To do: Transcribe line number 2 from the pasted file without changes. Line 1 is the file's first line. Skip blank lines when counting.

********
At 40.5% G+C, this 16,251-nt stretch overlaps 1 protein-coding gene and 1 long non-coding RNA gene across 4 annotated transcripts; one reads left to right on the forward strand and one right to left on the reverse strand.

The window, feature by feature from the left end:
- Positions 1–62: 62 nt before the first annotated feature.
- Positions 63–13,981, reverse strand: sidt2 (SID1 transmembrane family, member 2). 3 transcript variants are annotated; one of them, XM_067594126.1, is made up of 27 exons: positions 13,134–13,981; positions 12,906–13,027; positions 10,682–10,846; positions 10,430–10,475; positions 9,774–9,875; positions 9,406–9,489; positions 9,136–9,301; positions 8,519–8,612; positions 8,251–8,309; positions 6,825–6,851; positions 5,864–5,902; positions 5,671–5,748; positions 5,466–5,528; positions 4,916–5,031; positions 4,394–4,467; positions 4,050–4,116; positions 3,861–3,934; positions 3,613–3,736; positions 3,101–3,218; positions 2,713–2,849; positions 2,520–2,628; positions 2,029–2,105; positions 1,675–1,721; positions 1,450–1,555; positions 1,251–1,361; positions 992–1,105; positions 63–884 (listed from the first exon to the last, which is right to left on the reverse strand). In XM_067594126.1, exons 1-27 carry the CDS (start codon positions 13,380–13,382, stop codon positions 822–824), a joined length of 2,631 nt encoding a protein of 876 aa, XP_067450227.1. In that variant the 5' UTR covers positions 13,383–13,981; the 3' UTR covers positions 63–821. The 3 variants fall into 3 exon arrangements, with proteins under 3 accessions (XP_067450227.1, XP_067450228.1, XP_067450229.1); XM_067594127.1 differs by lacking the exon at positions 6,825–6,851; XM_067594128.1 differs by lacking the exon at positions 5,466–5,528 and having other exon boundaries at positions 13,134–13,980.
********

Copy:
The window, feature by feature from the left end: